Check out that determined grin. The remnants of nail polish on the front hand. The juxtaposition of the flying brass and the peace signs on her coat. Heh.

[h/t thefirearmblog.com]

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23 Responses to Incendiary Image of the Day: Just Try Not to Smile Edition

  1. I don’t get what is controversial about this picture. A light recoiling MP5 in 9mm is probably the perfect submachine gun for a small child. Also, from her attire she is clearly a pacifist, so she is likely just enjoying it for sport or defense.

    -D

  2. After the 8 year-old boy accidentally killed himself with a submachine gun at a legal machine gun shoot, I think the parent here is the Irresponsible Gun Owner Of The Day. That gun was a 9mm also.

    • I had the same thought when I saw the pic. Except you have to assume that, in this case, the parent ensured that the little girl could handle the gun.

    • She has obvious control over the firearm based on the trajectory of the brass. Something tells me kid involved in the accidental shooting wasn’t properly instructed/prepared for the gun.

      I think it’s a little presumptuous for us to assume that this girl’s parents are irresponsible, especially since she has better form than half of the grown idiots I’ve seen shooting guns in youtube videos.

    • Note the gentleman in the black t-shirt not 3 inches behind her with his red-and-black-gloved right hand on her right shoulder and his left arm crooked just behind her left wrist. I think she’s being well managed.

      -D

    • Learn about the differences between a micro uzi and an MP5.

      If you don’t care to google, a Micro Uzi is a 3.3lb machine pistol, that may or may not have a stock (in the case of the MA boy there either was no stock or it was folded). The weapon’s support is in the very center, is a pistol grip, and is the only point of contact. It operates off an open bolt and fires 1700 rounds a minute.

      The MP5K is a submachine gun with both a stock and a vertical foregrip, this means there are 3 points of contact for the shooter. It shoots at a cyclical rate of 700 rounds per minute from a closed bolt. It weighs 4.4lbs.

      I’m not going to touch on the safety positives here (attentive hands on RSOs) that contrast to the MA boy (unattended on the firing line). But from a purely mechanical standpoint, this is safe, and much more responsible.

      Look, the MA incident was tragic, but please apply common sense

  3. Oh god, my 11 yr old godson better not see that. I will hear “Uncle Sean, why don’t you and dad take me to shoot full auto?” the rest of my life.

  4. There is something about this picture that does make me uncomfortable. I know there is an adult present to her rear left and although you can’t see it, I believe he is supporting her from the back and her weak hand while firing. The thing that makes me uncomfortable is just how quickly full-auto weapons can get out of control. For adults even. Having a trainer there doesn’t implictly make the situation any safer. The rule with firearms should always be “safety first” and I can’t help but feel allowing a girl (possibly under the age of 10) or boy (as in the “uzi death case”) to shoot one of these weapons befor maturity is developed with other firearms crosses that line of reasonable safety. This girl could’ve have been shooting for a long time and developed some familiarity and this a “treat” in which case I’m happy to be wrong.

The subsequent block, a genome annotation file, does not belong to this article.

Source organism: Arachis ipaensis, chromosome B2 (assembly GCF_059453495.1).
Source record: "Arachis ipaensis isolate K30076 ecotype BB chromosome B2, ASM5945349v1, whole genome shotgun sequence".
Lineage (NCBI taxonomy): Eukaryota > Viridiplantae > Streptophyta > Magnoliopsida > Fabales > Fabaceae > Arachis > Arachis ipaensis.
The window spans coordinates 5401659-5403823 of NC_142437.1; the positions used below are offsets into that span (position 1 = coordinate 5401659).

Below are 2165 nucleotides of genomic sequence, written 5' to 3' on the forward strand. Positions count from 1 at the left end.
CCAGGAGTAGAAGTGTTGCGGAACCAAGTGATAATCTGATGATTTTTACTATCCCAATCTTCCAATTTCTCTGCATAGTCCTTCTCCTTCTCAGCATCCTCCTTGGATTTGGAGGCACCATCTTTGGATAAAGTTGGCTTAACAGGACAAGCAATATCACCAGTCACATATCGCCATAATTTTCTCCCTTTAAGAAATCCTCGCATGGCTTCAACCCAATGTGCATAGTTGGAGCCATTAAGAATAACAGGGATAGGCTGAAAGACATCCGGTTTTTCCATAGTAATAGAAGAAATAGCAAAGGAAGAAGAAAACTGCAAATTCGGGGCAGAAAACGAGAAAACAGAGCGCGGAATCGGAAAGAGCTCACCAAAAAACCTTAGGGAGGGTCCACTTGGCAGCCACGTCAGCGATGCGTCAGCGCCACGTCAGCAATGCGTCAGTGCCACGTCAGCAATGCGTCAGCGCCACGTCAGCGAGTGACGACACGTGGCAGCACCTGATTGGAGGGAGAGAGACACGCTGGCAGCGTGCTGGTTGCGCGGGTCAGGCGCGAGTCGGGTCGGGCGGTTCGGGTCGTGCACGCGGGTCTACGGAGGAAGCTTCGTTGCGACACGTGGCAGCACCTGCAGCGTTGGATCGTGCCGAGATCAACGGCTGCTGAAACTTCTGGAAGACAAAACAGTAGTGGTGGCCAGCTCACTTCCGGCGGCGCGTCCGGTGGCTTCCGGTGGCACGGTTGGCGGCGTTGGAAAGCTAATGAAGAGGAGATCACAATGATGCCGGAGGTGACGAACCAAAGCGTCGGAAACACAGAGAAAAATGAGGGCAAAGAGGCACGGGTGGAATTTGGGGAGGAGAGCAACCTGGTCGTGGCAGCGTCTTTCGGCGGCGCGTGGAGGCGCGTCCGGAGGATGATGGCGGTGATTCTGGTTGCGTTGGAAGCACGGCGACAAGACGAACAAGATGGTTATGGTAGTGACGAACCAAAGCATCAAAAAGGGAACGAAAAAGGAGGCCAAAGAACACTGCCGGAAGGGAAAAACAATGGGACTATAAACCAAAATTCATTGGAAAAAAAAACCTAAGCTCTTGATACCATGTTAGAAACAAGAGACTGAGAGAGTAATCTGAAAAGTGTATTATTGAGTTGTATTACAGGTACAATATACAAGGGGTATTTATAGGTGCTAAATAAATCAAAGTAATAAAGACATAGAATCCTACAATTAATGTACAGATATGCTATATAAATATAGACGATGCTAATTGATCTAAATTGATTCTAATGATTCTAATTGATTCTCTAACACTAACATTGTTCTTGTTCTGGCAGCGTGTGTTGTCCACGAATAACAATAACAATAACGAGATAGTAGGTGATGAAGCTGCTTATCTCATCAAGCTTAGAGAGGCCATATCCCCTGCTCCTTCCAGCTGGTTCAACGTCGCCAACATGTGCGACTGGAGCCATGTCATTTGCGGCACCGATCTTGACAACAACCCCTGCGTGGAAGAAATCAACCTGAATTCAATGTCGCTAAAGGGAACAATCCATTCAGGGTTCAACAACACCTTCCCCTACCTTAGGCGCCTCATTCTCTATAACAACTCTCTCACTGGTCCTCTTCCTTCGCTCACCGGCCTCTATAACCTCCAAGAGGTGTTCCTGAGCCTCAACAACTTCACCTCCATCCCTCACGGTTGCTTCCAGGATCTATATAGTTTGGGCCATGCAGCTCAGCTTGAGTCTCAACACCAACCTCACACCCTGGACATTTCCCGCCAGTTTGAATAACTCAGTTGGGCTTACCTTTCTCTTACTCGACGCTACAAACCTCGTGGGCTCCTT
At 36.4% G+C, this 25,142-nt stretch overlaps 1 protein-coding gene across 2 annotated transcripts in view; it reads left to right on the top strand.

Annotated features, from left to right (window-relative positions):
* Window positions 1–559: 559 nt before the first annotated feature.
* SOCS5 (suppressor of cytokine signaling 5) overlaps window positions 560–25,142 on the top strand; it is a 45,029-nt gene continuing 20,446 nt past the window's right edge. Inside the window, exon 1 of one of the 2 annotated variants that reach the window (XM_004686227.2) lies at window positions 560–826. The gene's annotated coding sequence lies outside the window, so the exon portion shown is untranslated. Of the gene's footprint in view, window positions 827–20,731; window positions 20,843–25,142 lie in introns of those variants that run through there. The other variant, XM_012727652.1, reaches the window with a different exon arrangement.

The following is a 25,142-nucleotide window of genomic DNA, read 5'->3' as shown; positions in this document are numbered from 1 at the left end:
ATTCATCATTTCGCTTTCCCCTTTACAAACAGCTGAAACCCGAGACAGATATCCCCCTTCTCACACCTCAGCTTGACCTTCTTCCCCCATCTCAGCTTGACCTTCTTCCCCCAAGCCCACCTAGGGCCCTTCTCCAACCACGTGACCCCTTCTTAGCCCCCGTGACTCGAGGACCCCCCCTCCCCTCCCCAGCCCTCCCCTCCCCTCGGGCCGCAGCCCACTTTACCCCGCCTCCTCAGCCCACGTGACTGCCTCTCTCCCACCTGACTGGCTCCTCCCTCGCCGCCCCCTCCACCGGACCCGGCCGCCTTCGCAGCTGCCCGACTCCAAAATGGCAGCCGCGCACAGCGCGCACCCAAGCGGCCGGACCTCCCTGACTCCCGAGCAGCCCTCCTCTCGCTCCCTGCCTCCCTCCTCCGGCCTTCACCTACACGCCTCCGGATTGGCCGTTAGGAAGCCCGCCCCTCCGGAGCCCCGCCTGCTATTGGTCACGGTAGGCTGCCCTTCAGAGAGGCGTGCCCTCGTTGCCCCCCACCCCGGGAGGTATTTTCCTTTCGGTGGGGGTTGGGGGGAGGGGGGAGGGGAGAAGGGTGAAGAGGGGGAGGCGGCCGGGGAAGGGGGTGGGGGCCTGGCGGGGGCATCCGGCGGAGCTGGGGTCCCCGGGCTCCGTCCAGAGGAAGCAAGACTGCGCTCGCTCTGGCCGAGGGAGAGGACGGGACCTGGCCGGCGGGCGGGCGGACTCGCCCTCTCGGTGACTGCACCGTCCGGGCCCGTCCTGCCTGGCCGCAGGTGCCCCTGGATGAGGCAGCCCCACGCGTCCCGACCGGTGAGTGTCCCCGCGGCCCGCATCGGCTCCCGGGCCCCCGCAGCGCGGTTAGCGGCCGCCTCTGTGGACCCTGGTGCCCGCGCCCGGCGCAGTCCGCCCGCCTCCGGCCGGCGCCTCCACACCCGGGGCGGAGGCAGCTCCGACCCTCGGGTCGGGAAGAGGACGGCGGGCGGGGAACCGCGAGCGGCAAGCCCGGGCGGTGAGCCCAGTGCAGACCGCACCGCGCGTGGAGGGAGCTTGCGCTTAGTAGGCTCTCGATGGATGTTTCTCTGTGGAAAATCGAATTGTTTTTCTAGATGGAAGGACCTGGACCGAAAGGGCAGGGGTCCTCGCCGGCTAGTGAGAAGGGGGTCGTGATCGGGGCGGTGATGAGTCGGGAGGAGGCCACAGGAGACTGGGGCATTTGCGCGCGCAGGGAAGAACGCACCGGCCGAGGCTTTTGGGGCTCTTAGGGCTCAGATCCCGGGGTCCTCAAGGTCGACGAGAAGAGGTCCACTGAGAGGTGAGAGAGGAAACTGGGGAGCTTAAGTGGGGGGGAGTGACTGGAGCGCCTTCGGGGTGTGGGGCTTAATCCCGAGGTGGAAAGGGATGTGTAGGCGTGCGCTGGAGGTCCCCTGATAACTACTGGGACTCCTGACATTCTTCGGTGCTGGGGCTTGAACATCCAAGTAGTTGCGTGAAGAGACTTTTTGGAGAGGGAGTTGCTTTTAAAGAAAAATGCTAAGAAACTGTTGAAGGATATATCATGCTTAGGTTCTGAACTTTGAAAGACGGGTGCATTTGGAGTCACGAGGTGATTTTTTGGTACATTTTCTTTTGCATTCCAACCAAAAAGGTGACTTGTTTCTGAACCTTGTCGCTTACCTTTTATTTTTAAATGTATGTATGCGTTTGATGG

Firing or using full-auto weapons has always stood in my mind as something only for experienced and mature operators, at or above the amateur or novice level of skill with firearms and with an above average command of shooting knowledge. If it were an adult, I would say they’re above the age of majority and being stupid is not a crime, but you can’t hold a child to the same standard and the presence of an adult does not make up for it.

    My children are my most precious possession (yes…even more than my guns) and I would never knowingly put them in a situation they (or I) couldn’t handle or where I felt there was the slightest chance they could be hurt. I would think twice about letting any of my kids (all of whom know how to shoot) get near a machine gun before they had demonstrated above average proficiency with firearms.

    As I said…that could be the case here and I retract my comment if so. In any potentially dangerous situation though I think of my kids first, and then, only after I’m satisfied risk can be minimized, do I go to safety first.

    • Looking at the pic:
      Her brass is flying in a regular pattern and the muzzle appears to be on target after (at least) 7 rounds. She has better control than I do!
      The RO/parent/adult has his right hand on her right shoulder. His left hand looks to be in the vicinity of her left elbow, in position to grap the gun. (He is wearing gloves so he could grab the barrel.)
      He is leaned over and intent on what she is doing. Looks perfectly safe to me.

  5. “I think I was trying to suggest something about the duality of man, sir.”
    “The what?”
    “The duality of man. The Jungian thing, sir.”

  6. Bad if its a schoolyard? Unpopular, sadly! But not bad. After a child was killed it became obvious more children need firearm training. Oh but I forget who I’m talking to. Nevermind. Facts off

  7. I can’t wait until my kid is old enough to shoot guns with dad. Ah, memories and hippies and sissies taking issue. Nice.

  8. I don’t think it’s right for a kid that young to be shooting anything, let alone a gun like that. It’s child abuse, albeit a mild version compared to those who’ve experienced severe sexual or physical abuse as kids. A kid like that shouldn’t even be playing video games that are violent and involve shooting, in my humble opinion.

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